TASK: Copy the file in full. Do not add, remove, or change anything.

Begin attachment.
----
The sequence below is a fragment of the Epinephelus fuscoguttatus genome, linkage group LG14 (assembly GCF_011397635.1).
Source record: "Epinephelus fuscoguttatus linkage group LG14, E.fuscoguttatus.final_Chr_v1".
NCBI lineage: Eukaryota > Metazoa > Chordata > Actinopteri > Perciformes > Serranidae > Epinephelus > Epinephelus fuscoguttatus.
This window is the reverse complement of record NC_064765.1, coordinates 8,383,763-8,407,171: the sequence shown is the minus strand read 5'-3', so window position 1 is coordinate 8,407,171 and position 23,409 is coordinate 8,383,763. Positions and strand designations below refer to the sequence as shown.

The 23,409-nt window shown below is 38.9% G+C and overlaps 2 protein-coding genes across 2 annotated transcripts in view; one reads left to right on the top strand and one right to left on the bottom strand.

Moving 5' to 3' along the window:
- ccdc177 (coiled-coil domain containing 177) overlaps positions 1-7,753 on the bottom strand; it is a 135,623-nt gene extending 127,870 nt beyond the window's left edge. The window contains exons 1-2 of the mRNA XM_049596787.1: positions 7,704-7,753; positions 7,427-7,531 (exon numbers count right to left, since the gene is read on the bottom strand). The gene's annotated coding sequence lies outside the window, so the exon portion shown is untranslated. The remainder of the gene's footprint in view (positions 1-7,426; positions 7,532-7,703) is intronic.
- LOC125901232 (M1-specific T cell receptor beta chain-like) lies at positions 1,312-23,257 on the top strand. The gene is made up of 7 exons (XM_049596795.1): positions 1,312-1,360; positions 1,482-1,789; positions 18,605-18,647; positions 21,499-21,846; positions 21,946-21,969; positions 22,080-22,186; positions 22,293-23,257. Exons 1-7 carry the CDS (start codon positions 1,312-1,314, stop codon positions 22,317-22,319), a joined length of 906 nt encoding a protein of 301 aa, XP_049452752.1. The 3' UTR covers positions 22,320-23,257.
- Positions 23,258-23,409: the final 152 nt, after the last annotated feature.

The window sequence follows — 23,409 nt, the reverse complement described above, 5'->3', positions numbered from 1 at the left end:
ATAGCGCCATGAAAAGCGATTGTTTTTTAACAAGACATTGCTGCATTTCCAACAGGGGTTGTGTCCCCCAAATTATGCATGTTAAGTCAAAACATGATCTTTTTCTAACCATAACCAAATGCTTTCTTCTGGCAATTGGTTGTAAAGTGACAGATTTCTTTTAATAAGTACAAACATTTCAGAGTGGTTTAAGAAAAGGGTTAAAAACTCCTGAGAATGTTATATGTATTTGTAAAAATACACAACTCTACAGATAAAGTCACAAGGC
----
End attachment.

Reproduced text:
The sequence below is a fragment of the Epinephelus fuscoguttatus genome, linkage group LG14 (assembly GCF_011397635.1).
Source record: "Epinephelus fuscoguttatus linkage group LG14, E.fuscoguttatus.final_Chr_v1".
NCBI lineage: Eukaryota > Metazoa > Chordata > Actinopteri > Perciformes > Serranidae > Epinephelus > Epinephelus fuscoguttatus.
This window is the reverse complement of record NC_064765.1, coordinates 8,383,763-8,407,171: the sequence shown is the minus strand read 5'-3', so window position 1 is coordinate 8,407,171 and position 23,409 is coordinate 8,383,763. Positions and strand designations below refer to the sequence as shown.

The 23,409-nt window shown below is 38.9% G+C and overlaps 2 protein-coding genes across 2 annotated transcripts in view; one reads left to right on the top strand and one right to left on the bottom strand.

Moving 5' to 3' along the window:
- ccdc177 (coiled-coil domain containing 177) overlaps positions 1-7,753 on the bottom strand; it is a 135,623-nt gene extending 127,870 nt beyond the window's left edge. The window contains exons 1-2 of the mRNA XM_049596787.1: positions 7,704-7,753; positions 7,427-7,531 (exon numbers count right to left, since the gene is read on the bottom strand). The gene's annotated coding sequence lies outside the window, so the exon portion shown is untranslated. The remainder of the gene's footprint in view (positions 1-7,426; positions 7,532-7,703) is intronic.
- LOC125901232 (M1-specific T cell receptor beta chain-like) lies at positions 1,312-23,257 on the top strand. The gene is made up of 7 exons (XM_049596795.1): positions 1,312-1,360; positions 1,482-1,789; positions 18,605-18,647; positions 21,499-21,846; positions 21,946-21,969; positions 22,080-22,186; positions 22,293-23,257. Exons 1-7 carry the CDS (start codon positions 1,312-1,314, stop codon positions 22,317-22,319), a joined length of 906 nt encoding a protein of 301 aa, XP_049452752.1. The 3' UTR covers positions 22,320-23,257.
- Positions 23,258-23,409: the final 152 nt, after the last annotated feature.

The window sequence follows — 23,409 nt, the reverse complement described above, 5'->3', positions numbered from 1 at the left end:
ATAGCGCCATGAAAAGCGATTGTTTTTTAACAAGACATTGCTGCATTTCCAACAGGGGTTGTGTCCCCCAAATTATGCATGTTAAGTCAAAACATGATCTTTTTCTAACCATAACCAAATGCTTTCTTCTGGCAATTGGTTGTAAAGTGACAGATTTCTTTTAATAAGTACAAACATTTCAGAGTGGTTTAAGAAAAGGGTTAAAAACTCCTGAGAATGTTATATGTATTTGTAAAAATACACAACTCTACAGATAAAGTCACAAGGC